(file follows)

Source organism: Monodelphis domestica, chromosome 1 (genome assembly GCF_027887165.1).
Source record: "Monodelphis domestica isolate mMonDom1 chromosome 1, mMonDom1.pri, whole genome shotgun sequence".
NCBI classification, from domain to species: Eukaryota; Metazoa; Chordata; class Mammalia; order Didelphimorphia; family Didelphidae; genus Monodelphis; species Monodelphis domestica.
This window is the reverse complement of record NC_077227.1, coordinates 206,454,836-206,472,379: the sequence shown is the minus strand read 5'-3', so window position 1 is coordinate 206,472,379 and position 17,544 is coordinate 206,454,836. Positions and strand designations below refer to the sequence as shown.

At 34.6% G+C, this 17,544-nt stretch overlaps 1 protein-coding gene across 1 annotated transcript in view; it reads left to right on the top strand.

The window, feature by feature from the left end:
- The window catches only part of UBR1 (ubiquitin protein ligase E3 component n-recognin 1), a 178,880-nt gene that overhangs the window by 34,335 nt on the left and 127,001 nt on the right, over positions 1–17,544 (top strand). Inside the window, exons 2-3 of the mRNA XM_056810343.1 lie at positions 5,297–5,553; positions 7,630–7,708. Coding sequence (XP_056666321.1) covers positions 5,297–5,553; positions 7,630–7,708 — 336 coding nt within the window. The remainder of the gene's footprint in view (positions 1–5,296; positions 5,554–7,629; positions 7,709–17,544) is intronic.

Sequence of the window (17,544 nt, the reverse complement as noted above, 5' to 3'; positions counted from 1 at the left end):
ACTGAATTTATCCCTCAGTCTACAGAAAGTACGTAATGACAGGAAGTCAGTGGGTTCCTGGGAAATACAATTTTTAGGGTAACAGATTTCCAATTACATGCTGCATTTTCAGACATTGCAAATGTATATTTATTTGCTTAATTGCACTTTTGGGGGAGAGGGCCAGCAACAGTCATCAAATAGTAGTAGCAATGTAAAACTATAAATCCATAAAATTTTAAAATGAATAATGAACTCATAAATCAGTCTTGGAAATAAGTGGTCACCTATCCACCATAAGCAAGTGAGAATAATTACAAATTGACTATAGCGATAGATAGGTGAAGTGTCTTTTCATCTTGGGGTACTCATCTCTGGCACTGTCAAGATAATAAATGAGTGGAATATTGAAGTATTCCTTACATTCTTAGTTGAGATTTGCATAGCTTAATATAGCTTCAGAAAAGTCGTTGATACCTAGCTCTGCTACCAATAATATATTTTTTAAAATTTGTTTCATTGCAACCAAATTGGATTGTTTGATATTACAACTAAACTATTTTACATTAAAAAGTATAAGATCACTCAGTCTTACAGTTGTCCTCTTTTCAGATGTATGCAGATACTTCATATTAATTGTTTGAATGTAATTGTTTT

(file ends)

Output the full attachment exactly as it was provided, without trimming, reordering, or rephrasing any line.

Source organism: Monodelphis domestica, chromosome 1 (genome assembly GCF_027887165.1).
Source record: "Monodelphis domestica isolate mMonDom1 chromosome 1, mMonDom1.pri, whole genome shotgun sequence".
NCBI classification, from domain to species: Eukaryota; Metazoa; Chordata; class Mammalia; order Didelphimorphia; family Didelphidae; genus Monodelphis; species Monodelphis domestica.
This window is the reverse complement of record NC_077227.1, coordinates 206,454,836-206,472,379: the sequence shown is the minus strand read 5'-3', so window position 1 is coordinate 206,472,379 and position 17,544 is coordinate 206,454,836. Positions and strand designations below refer to the sequence as shown.

At 34.6% G+C, this 17,544-nt stretch overlaps 1 protein-coding gene across 1 annotated transcript in view; it reads left to right on the top strand.

The window, feature by feature from the left end:
- The window catches only part of UBR1 (ubiquitin protein ligase E3 component n-recognin 1), a 178,880-nt gene that overhangs the window by 34,335 nt on the left and 127,001 nt on the right, over positions 1–17,544 (top strand). Inside the window, exons 2-3 of the mRNA XM_056810343.1 lie at positions 5,297–5,553; positions 7,630–7,708. Coding sequence (XP_056666321.1) covers positions 5,297–5,553; positions 7,630–7,708 — 336 coding nt within the window. The remainder of the gene's footprint in view (positions 1–5,296; positions 5,554–7,629; positions 7,709–17,544) is intronic.

Sequence of the window (17,544 nt, the reverse complement as noted above, 5' to 3'; positions counted from 1 at the left end):
ACTGAATTTATCCCTCAGTCTACAGAAAGTACGTAATGACAGGAAGTCAGTGGGTTCCTGGGAAATACAATTTTTAGGGTAACAGATTTCCAATTACATGCTGCATTTTCAGACATTGCAAATGTATATTTATTTGCTTAATTGCACTTTTGGGGGAGAGGGCCAGCAACAGTCATCAAATAGTAGTAGCAATGTAAAACTATAAATCCATAAAATTTTAAAATGAATAATGAACTCATAAATCAGTCTTGGAAATAAGTGGTCACCTATCCACCATAAGCAAGTGAGAATAATTACAAATTGACTATAGCGATAGATAGGTGAAGTGTCTTTTCATCTTGGGGTACTCATCTCTGGCACTGTCAAGATAATAAATGAGTGGAATATTGAAGTATTCCTTACATTCTTAGTTGAGATTTGCATAGCTTAATATAGCTTCAGAAAAGTCGTTGATACCTAGCTCTGCTACCAATAATATATTTTTTAAAATTTGTTTCATTGCAACCAAATTGGATTGTTTGATATTACAACTAAACTATTTTACATTAAAAAGTATAAGATCACTCAGTCTTACAGTTGTCCTCTTTTCAGATGTATGCAGATACTTCATATTAATTGTTTGAATGTAATTGTTTT